• Tell me how you feel about this profile
    • Is everything on the profile helpful? Makes sense?
    • Is there anything else you expect to see here?
    • Does any of these factors influence your decision of hiring someone?
    • Would you hire any of these taskers? Why and why not?

  • Is there anything else you’d like to share about your experience on TaskRabbit?

Contextual inquiries results:
  • Josh is an art director and he has given us a lot of good information about the interface of TaskRabbit. He thought the grouping/categories did not make any sense. For example, Furniture assembly, mounting can all be in the same category with home repairs. Also, the hierarchy did not make sense. For example, he thinks that moving is not something people do often, and therefore it should not be the first picture; instead, cleaning should be first because it’s probably the most often errands. Finally, the pictures they are using are not very attractive, there are not enough contrast on the interface and the fonts are too small for mobile devices.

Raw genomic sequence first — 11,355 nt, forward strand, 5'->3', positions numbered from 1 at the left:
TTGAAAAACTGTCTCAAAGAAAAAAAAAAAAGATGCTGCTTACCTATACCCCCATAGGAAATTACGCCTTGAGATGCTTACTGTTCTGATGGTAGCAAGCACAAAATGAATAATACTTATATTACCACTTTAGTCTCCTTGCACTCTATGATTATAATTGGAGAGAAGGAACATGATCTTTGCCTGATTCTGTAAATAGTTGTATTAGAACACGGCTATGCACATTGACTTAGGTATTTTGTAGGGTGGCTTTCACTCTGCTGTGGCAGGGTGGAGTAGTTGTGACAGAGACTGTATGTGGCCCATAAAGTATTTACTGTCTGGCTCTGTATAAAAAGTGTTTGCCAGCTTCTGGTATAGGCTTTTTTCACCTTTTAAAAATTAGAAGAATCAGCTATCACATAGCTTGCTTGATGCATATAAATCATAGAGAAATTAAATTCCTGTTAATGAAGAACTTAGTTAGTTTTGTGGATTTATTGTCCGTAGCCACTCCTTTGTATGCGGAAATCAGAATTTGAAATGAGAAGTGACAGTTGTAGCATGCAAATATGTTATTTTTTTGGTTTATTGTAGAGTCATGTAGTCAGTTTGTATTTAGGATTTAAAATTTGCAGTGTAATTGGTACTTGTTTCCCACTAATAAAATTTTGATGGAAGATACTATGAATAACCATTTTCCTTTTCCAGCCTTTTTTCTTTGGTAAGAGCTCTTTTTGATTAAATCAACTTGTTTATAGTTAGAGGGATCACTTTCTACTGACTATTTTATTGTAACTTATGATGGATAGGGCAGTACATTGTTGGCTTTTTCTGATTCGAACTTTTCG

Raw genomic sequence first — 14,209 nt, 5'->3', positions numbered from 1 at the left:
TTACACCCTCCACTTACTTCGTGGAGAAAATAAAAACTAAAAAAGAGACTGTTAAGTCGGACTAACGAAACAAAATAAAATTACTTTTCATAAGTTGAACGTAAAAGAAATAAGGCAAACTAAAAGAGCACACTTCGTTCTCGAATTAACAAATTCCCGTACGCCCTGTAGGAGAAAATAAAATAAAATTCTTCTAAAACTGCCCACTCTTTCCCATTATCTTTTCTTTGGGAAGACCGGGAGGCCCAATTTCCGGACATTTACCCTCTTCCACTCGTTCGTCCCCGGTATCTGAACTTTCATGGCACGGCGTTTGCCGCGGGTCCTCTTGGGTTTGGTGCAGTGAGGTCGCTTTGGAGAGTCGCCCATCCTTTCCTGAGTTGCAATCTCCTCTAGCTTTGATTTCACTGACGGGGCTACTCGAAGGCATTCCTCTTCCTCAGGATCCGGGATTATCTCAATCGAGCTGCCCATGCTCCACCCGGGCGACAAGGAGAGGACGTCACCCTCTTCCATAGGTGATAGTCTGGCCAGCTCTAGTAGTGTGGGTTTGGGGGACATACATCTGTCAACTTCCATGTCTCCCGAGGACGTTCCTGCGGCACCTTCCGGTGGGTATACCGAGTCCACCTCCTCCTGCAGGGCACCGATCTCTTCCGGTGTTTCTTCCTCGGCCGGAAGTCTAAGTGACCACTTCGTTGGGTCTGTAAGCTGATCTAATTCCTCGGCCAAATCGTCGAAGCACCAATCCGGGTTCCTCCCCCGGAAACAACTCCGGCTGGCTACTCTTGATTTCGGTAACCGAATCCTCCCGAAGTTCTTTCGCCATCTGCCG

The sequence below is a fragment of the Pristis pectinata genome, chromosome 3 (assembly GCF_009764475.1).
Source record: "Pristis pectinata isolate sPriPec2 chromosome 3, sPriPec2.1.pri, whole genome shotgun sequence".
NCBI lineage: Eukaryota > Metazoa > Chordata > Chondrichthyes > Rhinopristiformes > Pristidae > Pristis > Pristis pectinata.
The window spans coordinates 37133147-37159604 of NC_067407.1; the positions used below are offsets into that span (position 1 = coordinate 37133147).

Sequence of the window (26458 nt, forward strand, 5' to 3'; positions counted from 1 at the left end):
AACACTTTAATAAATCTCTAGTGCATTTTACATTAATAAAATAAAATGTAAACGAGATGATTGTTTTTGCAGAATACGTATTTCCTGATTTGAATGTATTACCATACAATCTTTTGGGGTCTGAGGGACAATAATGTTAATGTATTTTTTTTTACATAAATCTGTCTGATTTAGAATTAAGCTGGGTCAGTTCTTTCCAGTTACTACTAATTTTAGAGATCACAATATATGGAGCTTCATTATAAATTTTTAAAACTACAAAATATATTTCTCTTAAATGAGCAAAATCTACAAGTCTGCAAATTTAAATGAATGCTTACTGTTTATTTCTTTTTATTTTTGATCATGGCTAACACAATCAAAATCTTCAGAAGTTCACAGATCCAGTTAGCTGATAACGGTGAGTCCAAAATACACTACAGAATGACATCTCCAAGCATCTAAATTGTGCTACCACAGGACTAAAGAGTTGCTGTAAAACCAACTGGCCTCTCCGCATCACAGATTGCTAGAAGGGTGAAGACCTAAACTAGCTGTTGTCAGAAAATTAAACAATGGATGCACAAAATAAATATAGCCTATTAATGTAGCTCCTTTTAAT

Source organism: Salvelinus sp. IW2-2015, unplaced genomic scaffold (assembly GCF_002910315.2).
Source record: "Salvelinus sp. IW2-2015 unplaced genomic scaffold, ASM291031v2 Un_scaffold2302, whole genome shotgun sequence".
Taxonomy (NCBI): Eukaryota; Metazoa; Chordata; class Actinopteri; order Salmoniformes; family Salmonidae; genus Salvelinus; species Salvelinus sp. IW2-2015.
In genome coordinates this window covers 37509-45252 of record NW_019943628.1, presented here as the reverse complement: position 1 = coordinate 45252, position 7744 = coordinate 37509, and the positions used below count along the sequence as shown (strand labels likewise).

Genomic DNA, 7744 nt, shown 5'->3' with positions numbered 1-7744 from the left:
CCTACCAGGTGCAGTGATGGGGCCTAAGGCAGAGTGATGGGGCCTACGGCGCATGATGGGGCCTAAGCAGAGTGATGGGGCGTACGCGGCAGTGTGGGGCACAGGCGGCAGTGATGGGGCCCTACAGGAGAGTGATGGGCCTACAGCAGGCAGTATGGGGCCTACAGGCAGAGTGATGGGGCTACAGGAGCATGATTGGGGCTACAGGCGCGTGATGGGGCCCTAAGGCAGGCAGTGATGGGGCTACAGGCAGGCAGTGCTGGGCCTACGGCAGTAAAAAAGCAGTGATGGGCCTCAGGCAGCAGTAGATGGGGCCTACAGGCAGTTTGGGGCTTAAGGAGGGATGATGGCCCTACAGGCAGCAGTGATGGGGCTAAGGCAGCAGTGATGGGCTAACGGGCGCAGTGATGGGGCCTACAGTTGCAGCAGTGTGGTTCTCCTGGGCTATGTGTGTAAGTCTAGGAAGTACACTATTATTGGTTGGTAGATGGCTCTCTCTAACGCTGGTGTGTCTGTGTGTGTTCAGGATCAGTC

When Josh is trying to find a tasker, he forgot to input what particular task he wanted the tasker to do because there are no prompt on the interface. He was also not clear when he tries to choose the time. When he sees the screen of all the available taskers, he liked that there was a banner that says “All our taskers are ID and background checked”. However, when he clicks on it, the information was about how the app works.